Stocks slide on Senate tax plan
Stocks skidded Thursday after Senate Republicans surprised Wall Street by proposing a delay in cutting corporate taxes. Industrial and technology companies fell the most, but stocks regained some of their losses before the closing bell.
Republican senators introduced their tax bill a week after their House counterparts did the same. While both bills would ultimately reduce the corporate tax rate to 20% from 35%, the Senate legislation doesn’t do that until 2019.
Industrial companies had their worst day on Wall Street in almost three months. Weak reports from aircraft parts maker TransDigm and medical waste processor Stericycle were partly to blame, while a weak forecast from Johnson Controls also hurt the sector.
Media companies traded higher after a solid report from 21st Century Fox.
At midday, stocks were on track for their biggest loss in months, with the Dow Jones industrial average off as much as 253 points, but they made up some of that ground in the afternoon.
The sectors that fell Thursday include some of the best-performing stocks this year, as investors reacted to the potentially delayed tax cut by taking some profits.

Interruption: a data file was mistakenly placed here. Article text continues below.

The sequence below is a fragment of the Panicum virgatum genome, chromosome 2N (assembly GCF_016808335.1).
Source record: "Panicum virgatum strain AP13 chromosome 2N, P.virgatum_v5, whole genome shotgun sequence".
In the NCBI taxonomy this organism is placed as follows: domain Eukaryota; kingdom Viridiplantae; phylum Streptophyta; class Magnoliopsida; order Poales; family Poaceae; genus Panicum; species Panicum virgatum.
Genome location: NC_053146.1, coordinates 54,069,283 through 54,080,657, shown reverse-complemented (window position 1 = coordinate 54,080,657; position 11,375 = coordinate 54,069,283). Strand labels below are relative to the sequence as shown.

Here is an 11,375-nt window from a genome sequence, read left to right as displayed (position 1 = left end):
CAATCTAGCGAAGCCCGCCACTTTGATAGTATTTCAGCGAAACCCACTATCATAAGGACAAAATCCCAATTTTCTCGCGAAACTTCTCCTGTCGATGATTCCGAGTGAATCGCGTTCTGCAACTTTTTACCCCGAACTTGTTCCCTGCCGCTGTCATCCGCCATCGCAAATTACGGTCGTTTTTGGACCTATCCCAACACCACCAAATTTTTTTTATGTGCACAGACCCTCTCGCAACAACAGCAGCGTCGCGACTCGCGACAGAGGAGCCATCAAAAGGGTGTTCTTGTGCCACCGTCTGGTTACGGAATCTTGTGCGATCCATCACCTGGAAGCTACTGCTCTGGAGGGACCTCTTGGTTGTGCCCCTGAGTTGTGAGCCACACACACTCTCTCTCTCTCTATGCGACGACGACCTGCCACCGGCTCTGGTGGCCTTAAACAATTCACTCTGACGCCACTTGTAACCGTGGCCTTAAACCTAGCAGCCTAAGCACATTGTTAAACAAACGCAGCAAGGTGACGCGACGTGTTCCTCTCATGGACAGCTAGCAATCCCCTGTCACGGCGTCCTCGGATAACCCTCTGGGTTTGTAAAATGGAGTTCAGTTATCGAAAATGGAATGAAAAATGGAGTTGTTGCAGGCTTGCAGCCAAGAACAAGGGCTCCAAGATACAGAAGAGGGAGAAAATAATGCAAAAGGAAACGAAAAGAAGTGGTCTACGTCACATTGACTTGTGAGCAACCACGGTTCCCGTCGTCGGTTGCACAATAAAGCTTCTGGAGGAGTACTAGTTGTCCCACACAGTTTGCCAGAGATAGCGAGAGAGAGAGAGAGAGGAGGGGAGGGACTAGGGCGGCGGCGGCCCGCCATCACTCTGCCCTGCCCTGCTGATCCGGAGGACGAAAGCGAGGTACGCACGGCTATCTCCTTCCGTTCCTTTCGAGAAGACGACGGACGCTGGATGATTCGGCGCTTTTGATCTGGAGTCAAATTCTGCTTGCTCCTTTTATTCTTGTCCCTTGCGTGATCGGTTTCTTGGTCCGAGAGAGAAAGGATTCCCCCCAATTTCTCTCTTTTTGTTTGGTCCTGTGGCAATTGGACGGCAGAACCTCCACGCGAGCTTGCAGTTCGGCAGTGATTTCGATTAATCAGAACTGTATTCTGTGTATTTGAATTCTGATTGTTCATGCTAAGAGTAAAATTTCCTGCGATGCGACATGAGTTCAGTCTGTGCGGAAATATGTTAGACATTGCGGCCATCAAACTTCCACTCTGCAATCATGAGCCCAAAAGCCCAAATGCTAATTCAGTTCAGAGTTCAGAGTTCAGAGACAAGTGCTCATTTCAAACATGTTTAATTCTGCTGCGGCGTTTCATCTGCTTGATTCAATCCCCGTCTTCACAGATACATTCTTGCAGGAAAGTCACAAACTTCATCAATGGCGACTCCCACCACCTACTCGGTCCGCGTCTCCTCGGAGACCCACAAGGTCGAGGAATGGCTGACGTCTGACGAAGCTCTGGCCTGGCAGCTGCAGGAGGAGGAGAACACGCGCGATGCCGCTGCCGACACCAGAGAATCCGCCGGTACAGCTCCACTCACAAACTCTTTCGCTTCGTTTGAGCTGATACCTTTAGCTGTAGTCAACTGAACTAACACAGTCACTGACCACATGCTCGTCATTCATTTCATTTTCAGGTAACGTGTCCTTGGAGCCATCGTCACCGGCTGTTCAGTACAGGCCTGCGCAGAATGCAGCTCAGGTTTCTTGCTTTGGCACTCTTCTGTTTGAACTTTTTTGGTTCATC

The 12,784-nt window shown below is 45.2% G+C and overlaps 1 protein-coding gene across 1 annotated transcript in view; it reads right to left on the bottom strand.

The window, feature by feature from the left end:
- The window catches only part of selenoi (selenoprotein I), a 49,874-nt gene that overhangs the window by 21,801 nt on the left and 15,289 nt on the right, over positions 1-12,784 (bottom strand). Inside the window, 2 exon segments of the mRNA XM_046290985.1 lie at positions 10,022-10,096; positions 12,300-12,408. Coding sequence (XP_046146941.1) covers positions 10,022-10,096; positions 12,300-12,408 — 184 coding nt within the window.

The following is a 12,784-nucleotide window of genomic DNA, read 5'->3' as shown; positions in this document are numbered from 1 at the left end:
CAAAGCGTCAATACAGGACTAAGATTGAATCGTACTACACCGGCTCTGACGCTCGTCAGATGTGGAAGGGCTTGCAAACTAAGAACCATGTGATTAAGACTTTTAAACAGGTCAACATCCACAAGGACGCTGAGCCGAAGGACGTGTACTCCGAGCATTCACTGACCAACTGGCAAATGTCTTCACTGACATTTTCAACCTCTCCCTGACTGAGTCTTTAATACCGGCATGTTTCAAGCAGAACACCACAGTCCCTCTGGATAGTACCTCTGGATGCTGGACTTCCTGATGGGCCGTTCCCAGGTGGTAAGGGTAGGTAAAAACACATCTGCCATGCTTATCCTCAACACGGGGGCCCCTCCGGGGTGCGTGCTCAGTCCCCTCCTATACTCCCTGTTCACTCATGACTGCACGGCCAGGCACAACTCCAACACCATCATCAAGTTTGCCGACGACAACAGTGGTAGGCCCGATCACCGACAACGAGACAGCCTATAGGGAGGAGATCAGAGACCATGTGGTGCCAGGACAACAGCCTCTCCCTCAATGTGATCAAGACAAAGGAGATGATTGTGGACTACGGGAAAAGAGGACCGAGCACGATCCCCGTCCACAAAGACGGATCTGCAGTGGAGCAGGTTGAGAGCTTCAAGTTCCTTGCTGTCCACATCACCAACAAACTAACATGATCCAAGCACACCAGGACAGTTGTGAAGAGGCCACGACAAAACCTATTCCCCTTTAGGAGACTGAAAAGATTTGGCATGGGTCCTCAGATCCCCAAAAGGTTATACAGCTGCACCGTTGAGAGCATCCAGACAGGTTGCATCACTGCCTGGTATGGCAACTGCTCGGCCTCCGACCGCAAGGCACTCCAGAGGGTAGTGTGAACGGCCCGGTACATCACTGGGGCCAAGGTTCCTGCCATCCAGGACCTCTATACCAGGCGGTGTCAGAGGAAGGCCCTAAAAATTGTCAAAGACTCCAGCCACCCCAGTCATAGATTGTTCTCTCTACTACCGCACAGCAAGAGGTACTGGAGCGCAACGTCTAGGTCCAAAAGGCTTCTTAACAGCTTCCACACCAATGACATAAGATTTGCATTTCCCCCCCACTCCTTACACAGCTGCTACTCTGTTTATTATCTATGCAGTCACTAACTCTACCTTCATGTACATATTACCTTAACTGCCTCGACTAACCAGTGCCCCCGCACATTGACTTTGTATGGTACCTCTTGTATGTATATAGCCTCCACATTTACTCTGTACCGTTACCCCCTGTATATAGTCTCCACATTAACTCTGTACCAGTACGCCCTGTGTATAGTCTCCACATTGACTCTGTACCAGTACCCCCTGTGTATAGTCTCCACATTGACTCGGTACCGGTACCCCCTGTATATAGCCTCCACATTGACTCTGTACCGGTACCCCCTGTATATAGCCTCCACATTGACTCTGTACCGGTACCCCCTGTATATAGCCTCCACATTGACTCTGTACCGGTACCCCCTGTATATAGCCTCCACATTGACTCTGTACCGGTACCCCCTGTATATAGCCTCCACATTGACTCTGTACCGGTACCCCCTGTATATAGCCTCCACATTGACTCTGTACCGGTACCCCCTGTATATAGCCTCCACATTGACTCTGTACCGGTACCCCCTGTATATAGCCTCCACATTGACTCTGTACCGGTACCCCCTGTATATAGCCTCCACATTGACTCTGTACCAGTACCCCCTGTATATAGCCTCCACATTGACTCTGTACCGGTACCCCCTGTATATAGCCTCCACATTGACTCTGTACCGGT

“Most investors knew there was uncertainty about the specific provisions, but thought that the House and the Senate would at least agree there would be some kind of cut in corporate tax rates in 2018,” said Kate Warne, an investment strategist at Edward Jones.
Google’s parent company Alphabet tumbled $10.57, or 1%, to $1,047.72, while online auction company EBay lost $1.32, or 3.6%, to $35.69.
Also worrying investors: reports over the last two days that the Justice Department has objections to AT&T’s purchase of Time Warner Cable. After a steep loss Wednesday, Time Warner Cable fell a further $1.45, or 1.6%, to $87.05, and AT&T rose 56 cents, or 1.7%, to $34.
Also gaining were 21st Century Fox, adding 61 cents, or 2.2%, to $28.70, and cable provider Comcast, up 35 cents, or 1%, to $36.56.
Benchmark U.S. crude gained 36 cents to $57.17 a barrel. This week, oil has been trading at its highest prices since the middle of 2015. Brent crude, used to price international oils, added 44 cents to $63.93 a barrel in London.
Gold rose $3.80 to $1,287.50 an ounce. Silver lost 16 cents to $16.98 an ounce.
Bond prices were little changed. The yield on the two-year Treasury note fell to 1.64% from 1.65%. The yield on the 10-year note remained at 2.33%.
The dollar fell to 113.32 yen from 113.78 yen. The euro rose to $1.1643 from $1.1596.